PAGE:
Online chat, whether voice or text, is more than just the latest fad. Customers expect immediate service online, and not offering a chat option can result in lost sales, leaving organizations one step behind their competition. The technology and processes needed to implement chat are surprisingly straightforward, as Forrester analyst Chip Gliedman detailed in his report, "Best Practices: Implementing Online Chat." He recommends following four rules:
1. Staff and organize based on business goals and value
This includes hiring and training call center representatives for writing skills and multitasking ability-unlike taking calls, agents can handle multiple chats simultaneously. It also involves scheduling the times chat will be available based on customer requests, choosing metrics that reflect the goals of the program, and routing chats to the right agents based on the problem or question.
2. Create uniform multichannel processes and policies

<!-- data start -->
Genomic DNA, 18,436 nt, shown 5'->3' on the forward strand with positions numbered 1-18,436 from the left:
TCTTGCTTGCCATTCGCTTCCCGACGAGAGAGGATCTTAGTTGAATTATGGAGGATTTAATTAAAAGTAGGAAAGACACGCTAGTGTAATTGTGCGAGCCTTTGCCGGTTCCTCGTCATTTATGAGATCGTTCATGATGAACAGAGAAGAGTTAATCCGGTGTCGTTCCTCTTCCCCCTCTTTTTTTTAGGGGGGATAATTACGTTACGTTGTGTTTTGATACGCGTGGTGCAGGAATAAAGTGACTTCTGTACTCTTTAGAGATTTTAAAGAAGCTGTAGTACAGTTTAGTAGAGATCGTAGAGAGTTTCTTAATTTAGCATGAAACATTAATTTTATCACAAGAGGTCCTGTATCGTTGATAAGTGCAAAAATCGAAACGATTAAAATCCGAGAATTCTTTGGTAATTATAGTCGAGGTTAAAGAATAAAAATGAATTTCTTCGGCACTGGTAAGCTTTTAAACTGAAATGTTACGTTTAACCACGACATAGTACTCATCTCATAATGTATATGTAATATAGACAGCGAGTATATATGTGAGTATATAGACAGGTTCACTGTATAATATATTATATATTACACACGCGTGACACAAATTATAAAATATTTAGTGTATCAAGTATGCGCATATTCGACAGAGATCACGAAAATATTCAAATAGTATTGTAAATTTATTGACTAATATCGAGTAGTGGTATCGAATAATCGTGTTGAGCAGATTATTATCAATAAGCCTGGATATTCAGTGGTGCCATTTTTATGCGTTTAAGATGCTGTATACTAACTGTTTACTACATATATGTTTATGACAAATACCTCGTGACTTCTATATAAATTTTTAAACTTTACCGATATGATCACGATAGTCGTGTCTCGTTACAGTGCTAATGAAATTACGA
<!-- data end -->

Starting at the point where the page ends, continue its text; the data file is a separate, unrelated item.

Ensure the experience is the same for customers who call in or opt to chat online. Keep escalation rules in place, have agents cross- or upsell as they would on the phone, and give preferential treatment to high-value customers.
3. Choose an implementation based on business goals
Chat can be reactive or proactive, automated or live. Choosing which options are right depends on the company and customer profile. In all cases, ensure customers know that chat is available and give agents as much information as possible going into a chat session. It's also important to report on chat metrics alongside data from other sources (calls, emails, etc...), and to integrate data from chat sessions into the company knowledgebase.
4. Security is a process and a technology issue
As with any online tool, keeping data secure and protecting customers' privacy is essential. All decisions made when implementing chat should keep security in mind.